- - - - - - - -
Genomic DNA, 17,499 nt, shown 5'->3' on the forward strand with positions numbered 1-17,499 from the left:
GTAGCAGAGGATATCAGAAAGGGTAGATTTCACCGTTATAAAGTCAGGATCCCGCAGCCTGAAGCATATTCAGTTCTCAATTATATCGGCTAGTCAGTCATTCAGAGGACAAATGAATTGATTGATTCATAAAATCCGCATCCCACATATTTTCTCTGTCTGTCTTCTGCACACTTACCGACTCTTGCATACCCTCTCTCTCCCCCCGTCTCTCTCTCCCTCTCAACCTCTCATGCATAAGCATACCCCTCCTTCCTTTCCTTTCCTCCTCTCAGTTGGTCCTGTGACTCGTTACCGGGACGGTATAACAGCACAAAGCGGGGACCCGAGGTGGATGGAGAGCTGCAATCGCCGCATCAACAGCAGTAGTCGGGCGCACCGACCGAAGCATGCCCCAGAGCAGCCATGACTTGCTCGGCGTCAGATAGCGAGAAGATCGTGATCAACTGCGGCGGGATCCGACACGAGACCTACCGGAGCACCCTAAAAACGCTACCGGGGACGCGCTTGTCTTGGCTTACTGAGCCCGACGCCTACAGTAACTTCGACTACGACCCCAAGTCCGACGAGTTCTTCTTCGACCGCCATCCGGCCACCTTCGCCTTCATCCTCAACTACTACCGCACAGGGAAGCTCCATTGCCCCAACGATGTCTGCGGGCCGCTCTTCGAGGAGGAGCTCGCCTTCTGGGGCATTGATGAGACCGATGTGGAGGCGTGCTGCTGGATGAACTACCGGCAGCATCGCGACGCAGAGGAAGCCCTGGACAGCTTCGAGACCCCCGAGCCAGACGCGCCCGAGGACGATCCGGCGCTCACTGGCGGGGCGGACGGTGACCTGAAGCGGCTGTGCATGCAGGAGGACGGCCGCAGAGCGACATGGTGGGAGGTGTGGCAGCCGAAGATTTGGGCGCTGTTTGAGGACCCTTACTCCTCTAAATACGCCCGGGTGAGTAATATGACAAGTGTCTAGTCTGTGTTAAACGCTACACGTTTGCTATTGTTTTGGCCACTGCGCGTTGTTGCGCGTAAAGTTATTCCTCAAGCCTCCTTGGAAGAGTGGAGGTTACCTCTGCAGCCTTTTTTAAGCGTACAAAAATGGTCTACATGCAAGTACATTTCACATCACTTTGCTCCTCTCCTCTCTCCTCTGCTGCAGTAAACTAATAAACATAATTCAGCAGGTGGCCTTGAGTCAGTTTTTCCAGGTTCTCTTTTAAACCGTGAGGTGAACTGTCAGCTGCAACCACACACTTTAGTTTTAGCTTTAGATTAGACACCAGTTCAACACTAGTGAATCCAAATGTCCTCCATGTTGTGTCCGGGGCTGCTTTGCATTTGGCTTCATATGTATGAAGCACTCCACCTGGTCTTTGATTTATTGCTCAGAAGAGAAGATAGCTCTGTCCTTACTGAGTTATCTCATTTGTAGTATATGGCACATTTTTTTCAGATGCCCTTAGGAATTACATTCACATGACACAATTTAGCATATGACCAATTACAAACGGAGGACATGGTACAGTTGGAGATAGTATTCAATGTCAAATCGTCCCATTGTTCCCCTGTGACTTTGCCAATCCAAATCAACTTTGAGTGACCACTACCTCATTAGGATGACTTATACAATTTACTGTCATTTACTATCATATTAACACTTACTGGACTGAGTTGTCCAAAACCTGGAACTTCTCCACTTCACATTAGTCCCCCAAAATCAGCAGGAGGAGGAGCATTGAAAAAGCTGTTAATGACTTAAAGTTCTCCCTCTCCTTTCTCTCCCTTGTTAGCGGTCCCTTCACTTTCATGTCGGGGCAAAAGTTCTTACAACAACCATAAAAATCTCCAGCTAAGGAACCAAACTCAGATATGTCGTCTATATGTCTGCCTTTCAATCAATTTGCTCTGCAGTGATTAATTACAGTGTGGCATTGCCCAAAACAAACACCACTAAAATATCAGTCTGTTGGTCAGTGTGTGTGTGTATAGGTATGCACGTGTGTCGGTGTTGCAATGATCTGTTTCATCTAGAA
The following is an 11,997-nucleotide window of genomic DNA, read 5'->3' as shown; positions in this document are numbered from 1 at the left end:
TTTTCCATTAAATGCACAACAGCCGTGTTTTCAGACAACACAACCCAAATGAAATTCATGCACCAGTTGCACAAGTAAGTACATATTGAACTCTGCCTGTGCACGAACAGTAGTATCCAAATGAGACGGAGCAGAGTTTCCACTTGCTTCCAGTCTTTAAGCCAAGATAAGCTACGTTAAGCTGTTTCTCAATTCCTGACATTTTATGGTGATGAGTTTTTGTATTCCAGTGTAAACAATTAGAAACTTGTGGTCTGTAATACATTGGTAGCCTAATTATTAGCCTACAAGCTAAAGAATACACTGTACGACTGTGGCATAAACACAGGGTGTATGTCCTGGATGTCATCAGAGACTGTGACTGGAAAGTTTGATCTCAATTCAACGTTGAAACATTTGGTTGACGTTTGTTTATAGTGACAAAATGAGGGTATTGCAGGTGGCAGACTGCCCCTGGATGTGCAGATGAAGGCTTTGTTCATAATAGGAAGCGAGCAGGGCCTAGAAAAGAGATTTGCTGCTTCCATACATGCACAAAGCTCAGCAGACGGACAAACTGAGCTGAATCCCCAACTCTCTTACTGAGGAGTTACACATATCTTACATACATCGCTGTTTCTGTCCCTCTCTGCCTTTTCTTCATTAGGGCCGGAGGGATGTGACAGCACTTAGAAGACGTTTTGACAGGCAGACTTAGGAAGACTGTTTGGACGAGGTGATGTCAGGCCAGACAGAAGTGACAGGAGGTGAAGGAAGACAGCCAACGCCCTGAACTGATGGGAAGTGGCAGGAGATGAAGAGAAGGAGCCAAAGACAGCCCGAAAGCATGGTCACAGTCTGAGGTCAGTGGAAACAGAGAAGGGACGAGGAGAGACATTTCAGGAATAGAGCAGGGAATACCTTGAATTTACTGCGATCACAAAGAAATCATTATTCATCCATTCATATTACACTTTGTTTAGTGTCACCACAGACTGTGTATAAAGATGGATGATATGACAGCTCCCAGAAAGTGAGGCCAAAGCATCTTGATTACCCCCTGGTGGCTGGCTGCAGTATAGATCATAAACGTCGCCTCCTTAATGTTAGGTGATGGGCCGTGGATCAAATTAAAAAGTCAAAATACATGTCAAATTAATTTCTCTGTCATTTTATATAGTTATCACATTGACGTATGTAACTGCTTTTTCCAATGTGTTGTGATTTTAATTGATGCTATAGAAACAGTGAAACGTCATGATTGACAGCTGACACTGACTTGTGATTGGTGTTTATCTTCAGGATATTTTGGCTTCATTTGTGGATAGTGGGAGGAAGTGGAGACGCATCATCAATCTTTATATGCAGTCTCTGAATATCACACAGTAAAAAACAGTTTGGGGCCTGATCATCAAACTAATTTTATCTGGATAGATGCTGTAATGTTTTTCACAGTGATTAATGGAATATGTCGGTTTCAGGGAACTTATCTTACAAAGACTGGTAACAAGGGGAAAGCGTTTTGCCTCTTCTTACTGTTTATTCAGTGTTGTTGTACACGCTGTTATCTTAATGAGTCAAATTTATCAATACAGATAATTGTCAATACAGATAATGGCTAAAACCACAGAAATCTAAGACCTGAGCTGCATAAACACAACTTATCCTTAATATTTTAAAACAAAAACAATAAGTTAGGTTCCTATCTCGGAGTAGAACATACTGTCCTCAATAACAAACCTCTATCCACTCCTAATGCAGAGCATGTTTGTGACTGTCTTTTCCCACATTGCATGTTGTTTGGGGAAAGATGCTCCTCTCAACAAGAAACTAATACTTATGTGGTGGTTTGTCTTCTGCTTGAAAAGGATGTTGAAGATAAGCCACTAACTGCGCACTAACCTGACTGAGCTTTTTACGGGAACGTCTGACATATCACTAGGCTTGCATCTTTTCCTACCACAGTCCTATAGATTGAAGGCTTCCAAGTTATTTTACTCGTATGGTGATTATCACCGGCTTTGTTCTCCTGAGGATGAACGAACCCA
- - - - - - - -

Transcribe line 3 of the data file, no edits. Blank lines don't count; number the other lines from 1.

The following is an 11,997-nucleotide window of genomic DNA, read 5'->3' as shown; positions in this document are numbered from 1 at the left end: